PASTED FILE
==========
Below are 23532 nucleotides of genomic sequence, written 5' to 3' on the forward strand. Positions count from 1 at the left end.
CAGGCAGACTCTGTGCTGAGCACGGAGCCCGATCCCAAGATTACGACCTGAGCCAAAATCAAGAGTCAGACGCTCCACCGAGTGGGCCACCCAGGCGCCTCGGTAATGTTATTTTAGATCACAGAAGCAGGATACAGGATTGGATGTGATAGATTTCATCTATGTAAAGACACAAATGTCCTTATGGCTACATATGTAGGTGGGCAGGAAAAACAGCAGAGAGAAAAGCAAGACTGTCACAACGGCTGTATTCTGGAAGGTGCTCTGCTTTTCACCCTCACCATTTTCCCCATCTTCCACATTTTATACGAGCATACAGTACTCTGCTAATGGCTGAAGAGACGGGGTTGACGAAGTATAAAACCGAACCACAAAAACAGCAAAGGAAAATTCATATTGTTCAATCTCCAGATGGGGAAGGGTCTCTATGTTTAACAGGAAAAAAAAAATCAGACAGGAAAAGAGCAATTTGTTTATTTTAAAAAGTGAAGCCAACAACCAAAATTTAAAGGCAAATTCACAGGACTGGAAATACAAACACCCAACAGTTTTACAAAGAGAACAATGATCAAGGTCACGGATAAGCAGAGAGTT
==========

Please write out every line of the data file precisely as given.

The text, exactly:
Below are 23532 nucleotides of genomic sequence, written 5' to 3' on the forward strand. Positions count from 1 at the left end.
CAGGCAGACTCTGTGCTGAGCACGGAGCCCGATCCCAAGATTACGACCTGAGCCAAAATCAAGAGTCAGACGCTCCACCGAGTGGGCCACCCAGGCGCCTCGGTAATGTTATTTTAGATCACAGAAGCAGGATACAGGATTGGATGTGATAGATTTCATCTATGTAAAGACACAAATGTCCTTATGGCTACATATGTAGGTGGGCAGGAAAAACAGCAGAGAGAAAAGCAAGACTGTCACAACGGCTGTATTCTGGAAGGTGCTCTGCTTTTCACCCTCACCATTTTCCCCATCTTCCACATTTTATACGAGCATACAGTACTCTGCTAATGGCTGAAGAGACGGGGTTGACGAAGTATAAAACCGAACCACAAAAACAGCAAAGGAAAATTCATATTGTTCAATCTCCAGATGGGGAAGGGTCTCTATGTTTAACAGGAAAAAAAAAATCAGACAGGAAAAGAGCAATTTGTTTATTTTAAAAAGTGAAGCCAACAACCAAAATTTAAAGGCAAATTCACAGGACTGGAAATACAAACACCCAACAGTTTTACAAAGAGAACAATGATCAAGGTCACGGATAAGCAGAGAGTT